Desert Cowboy's Christmas
The bells this cowboy's hearin',
aren't off of any sleigh.
They're 'round the necks of the old milk cows
comin' in for their mornin' hay.
There've been other times and places,
where there weren't snowflakes fallin',
But he can't remember a Christmas,
when there weren't cattle bawlin'.
The desert air is chilled,
as daylight tints the sky.
It's plenty cold enough for frost
but the air is just too dry.
Against the graying pre-dawn
there's a darker silhoutte.
A remuda horse has just come in,
but he can't tell which one yet.
The faint scent of creosote brush
drifts on the mornin' breeze,
And prob'ly because of the day
makes him think of Christmas trees.
Pausing, he watches the sunrise
break the hold of the night.
Objects begin to emerge from the dark
changing form in the light.
Saguaro, arms reaching skyward,
cottonwood trees, bare limbed.
A rooster up on the big corral fence
sittin' there crowin' at him.
An old cow begins to bawl,
knowin' it's time for feed.
He breaks the bales and scatters the hay,
and the others follow her lead.
Cattle and man have a bond,
they've always been his life.
Over the years they've taken the place
of a family and a wife.
As seasons follow seasons,
he's never changed direction.
Horses, cattle, and wide-open spaces,
the "cowboy connection."
"Merry Christmas, Girls," he calls,
"here's a little extra hay.
An old cowboy likes to do his part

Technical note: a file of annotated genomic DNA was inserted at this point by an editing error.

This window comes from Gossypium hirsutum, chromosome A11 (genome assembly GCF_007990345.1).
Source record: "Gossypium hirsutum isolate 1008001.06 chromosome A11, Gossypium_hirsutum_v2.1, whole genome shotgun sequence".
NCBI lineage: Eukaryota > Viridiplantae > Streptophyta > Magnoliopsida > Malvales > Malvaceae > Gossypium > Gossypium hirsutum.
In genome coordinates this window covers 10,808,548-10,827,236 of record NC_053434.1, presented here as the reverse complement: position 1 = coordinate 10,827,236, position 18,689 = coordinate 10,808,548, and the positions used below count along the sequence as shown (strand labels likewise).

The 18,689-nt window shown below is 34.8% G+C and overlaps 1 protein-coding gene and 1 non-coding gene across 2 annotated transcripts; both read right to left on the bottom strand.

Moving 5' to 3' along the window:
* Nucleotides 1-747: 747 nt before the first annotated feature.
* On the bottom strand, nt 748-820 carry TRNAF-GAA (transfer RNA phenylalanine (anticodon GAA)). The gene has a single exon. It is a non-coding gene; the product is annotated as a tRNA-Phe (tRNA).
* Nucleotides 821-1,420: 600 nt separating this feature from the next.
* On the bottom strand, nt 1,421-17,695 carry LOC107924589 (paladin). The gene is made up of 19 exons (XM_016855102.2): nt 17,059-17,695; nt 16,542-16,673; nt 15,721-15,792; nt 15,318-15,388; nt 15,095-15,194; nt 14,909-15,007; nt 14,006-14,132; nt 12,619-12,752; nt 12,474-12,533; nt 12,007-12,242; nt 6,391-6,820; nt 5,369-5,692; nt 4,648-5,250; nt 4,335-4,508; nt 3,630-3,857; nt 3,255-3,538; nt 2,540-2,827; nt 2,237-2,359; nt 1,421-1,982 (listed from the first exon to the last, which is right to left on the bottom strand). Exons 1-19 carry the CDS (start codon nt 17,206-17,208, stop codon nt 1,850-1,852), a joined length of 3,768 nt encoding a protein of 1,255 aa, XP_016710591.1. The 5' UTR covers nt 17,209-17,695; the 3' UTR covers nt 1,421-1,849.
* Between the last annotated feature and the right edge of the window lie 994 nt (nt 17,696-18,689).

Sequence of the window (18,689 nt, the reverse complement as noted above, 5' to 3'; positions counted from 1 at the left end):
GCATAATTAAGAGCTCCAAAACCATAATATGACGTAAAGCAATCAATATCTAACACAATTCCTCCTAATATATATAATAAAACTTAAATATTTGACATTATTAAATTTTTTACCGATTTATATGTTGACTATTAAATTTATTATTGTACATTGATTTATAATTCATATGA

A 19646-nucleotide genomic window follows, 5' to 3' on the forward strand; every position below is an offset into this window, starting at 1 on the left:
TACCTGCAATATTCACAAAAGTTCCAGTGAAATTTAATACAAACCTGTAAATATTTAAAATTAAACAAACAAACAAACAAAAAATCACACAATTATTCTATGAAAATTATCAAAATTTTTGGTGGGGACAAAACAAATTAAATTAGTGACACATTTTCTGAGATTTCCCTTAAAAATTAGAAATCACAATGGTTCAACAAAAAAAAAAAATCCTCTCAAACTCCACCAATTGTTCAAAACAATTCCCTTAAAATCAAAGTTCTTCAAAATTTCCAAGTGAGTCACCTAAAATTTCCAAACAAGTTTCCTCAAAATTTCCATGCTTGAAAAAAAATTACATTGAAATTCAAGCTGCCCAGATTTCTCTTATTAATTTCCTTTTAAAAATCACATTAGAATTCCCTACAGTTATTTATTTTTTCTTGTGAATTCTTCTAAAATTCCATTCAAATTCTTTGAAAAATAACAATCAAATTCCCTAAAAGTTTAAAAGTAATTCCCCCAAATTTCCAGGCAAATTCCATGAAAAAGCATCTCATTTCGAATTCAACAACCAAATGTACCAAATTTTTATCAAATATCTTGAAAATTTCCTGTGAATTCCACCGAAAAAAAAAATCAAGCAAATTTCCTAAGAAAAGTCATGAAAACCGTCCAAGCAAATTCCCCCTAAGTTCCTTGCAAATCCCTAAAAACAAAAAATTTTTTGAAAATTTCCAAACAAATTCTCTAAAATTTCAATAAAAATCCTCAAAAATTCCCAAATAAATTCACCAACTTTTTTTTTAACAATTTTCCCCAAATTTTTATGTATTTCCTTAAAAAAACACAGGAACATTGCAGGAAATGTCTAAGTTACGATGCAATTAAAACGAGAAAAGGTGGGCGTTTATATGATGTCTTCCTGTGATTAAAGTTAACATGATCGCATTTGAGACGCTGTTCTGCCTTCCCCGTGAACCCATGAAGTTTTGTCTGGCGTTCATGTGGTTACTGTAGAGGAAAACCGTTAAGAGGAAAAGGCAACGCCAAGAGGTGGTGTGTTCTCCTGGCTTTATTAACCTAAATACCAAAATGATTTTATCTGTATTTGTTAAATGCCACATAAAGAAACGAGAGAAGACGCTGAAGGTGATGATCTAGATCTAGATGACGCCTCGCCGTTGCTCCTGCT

to make this a special day!"
His Christmas seldom means presents,
or bright lights on a tree,
More a time to pause and reflect
on the way a man ought to be.
Some folks don't understand this,
but it really isn't so strange.
It's what a cowboy's life's all about,
to a shepherd of the range.
© Carole Jarvis
You can read more poetry by Honored Guest Carole Jarvis here.
Illustration by Dee Strickland Johnson
The Star and a Humble Cowboy
Lord, you cared so much for the shepherds,
you sent the glad news first to them --
Before the kings and the wise men,
so you might just speak again
To some other humble herdsman
out here on the range abiding --
A brilliant star, an angel choir
proclaiming "Peace! Glad tidings!"
The shepherds were common people
who slept in the fields near their flocks;
Their clothes might be dirty and ragged
and rugged and rough their talk.
So, Lord, I needn't apologize
for my appearance or my words.
I know you're right here beside me,
and it seems that I've just heard
The shepherds hastening, excited,
Extolling the star they had seen,
A baby born in a manger;
Not to some great king and queen,
But to people who do the menial tasks
That housewives and carpenters do,
And farmers and desk clerks and waitresses --
Just people like me and you.
But famous rich men brought presents,
Which should prove what I know to be true --
Christ came for shepherds and wise men
And kings and cowboys too.
© 1996, Dee Strickland Johnson ("Buckshot Dot")
You can read more poetry by Honored Guest "Buckshot Dot" (Dee Strickland Johnson) here at the BAR-D and at her own site, here. She's the author of several books of poetry and has recordings of her music and poetry (see all her books and music her web site mercantile here, where there is a 25% Christmas discount on all items until January 1).
Buckshot Dot's son Tim was the model for her drawing that accompanies this poem. There are cards with this image available at Buckshot Dot's mercantile here.
Tim was seriously injured in an auto accident in August, 2002. You can send a message to Tim and the Johnson family at their web site, here.
Buckshot Dot is:
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